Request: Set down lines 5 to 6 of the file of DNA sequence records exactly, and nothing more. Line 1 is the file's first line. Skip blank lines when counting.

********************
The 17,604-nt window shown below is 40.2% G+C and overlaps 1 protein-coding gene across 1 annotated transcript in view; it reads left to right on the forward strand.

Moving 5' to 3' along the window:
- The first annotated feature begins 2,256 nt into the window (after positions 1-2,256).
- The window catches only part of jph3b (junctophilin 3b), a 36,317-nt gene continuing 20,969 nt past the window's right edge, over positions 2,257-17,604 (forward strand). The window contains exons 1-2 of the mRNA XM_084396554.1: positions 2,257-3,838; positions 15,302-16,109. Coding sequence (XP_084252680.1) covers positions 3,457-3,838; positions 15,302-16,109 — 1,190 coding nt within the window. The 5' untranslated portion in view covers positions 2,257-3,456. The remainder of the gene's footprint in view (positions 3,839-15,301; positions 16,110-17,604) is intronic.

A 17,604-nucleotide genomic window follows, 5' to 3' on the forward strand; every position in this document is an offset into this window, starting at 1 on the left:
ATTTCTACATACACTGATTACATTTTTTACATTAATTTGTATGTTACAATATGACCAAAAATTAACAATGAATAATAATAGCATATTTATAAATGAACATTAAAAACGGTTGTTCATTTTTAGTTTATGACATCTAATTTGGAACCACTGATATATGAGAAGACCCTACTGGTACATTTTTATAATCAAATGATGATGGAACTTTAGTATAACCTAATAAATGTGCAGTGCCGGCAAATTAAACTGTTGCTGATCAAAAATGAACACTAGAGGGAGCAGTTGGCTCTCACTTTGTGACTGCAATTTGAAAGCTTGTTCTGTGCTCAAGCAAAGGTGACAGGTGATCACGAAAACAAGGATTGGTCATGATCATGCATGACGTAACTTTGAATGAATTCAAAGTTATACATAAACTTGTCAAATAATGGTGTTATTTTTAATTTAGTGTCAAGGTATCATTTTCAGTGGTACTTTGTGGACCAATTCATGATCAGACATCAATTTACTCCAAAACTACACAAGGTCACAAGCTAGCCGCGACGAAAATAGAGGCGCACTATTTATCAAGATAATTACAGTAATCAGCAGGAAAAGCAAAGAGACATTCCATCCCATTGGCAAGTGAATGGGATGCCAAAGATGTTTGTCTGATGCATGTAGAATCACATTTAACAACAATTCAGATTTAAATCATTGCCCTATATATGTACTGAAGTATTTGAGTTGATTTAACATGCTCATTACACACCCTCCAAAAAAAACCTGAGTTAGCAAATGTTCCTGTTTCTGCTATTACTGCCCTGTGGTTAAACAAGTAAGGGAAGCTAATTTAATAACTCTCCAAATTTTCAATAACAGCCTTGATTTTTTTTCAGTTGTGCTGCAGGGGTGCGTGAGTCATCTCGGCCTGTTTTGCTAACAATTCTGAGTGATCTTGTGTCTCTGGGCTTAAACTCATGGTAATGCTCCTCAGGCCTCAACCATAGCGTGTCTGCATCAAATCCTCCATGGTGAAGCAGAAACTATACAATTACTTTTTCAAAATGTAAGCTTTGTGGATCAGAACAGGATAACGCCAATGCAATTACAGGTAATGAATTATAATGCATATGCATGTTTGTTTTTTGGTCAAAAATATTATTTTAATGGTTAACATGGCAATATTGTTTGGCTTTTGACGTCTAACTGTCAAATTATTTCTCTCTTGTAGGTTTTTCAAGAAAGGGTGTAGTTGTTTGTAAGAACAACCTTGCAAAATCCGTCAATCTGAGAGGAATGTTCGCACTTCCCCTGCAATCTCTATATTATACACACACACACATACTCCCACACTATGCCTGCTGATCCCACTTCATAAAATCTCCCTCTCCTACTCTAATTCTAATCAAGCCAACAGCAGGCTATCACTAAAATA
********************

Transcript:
A 17,604-nucleotide genomic window follows, 5' to 3' on the forward strand; every position in this document is an offset into this window, starting at 1 on the left:
ATTTCTACATACACTGATTACATTTTTTACATTAATTTGTATGTTACAATATGACCAAAAATTAACAATGAATAATAATAGCATATTTATAAATGAACATTAAAAACGGTTGTTCATTTTTAGTTTATGACATCTAATTTGGAACCACTGATATATGAGAAGACCCTACTGGTACATTTTTATAATCAAATGATGATGGAACTTTAGTATAACCTAATAAATGTGCAGTGCCGGCAAATTAAACTGTTGCTGATCAAAAATGAACACTAGAGGGAGCAGTTGGCTCTCACTTTGTGACTGCAATTTGAAAGCTTGTTCTGTGCTCAAGCAAAGGTGACAGGTGATCACGAAAACAAGGATTGGTCATGATCATGCATGACGTAACTTTGAATGAATTCAAAGTTATACATAAACTTGTCAAATAATGGTGTTATTTTTAATTTAGTGTCAAGGTATCATTTTCAGTGGTACTTTGTGGACCAATTCATGATCAGACATCAATTTACTCCAAAACTACACAAGGTCACAAGCTAGCCGCGACGAAAATAGAGGCGCACTATTTATCAAGATAATTACAGTAATCAGCAGGAAAAGCAAAGAGACATTCCATCCCATTGGCAAGTGAATGGGATGCCAAAGATGTTTGTCTGATGCATGTAGAATCACATTTAACAACAATTCAGATTTAAATCATTGCCCTATATATGTACTGAAGTATTTGAGTTGATTTAACATGCTCATTACACACCCTCCAAAAAAAACCTGAGTTAGCAAATGTTCCTGTTTCTGCTATTACTGCCCTGTGGTTAAACAAGTAAGGGAAGCTAATTTAATAACTCTCCAAATTTTCAATAACAGCCTTGATTTTTTTTCAGTTGTGCTGCAGGGGTGCGTGAGTCATCTCGGCCTGTTTTGCTAACAATTCTGAGTGATCTTGTGTCTCTGGGCTTAAACTCATGGTAATGCTCCTCAGGCCTCAACCATAGCGTGTCTGCATCAAATCCTCCATGGTGAAGCAGAAACTATACAATTACTTTTTCAAAATGTAAGCTTTGTGGATCAGAACAGGATAACGCCAATGCAATTACAGGTAATGAATTATAATGCATATGCATGTTTGTTTTTTGGTCAAAAATATTATTTTAATGGTTAACATGGCAATATTGTTTGGCTTTTGACGTCTAACTGTCAAATTATTTCTCTCTTGTAGGTTTTTCAAGAAAGGGTGTAGTTGTTTGTAAGAACAACCTTGCAAAATCCGTCAATCTGAGAGGAATGTTCGCACTTCCCCTGCAATCTCTATATTATACACACACACACATACTCCCACACTATGCCTGCTGATCCCACTTCATAAAATCTCCCTCTCCTACTCTAATTCTAATCAAGCCAACAGCAGGCTATCACTAAAATA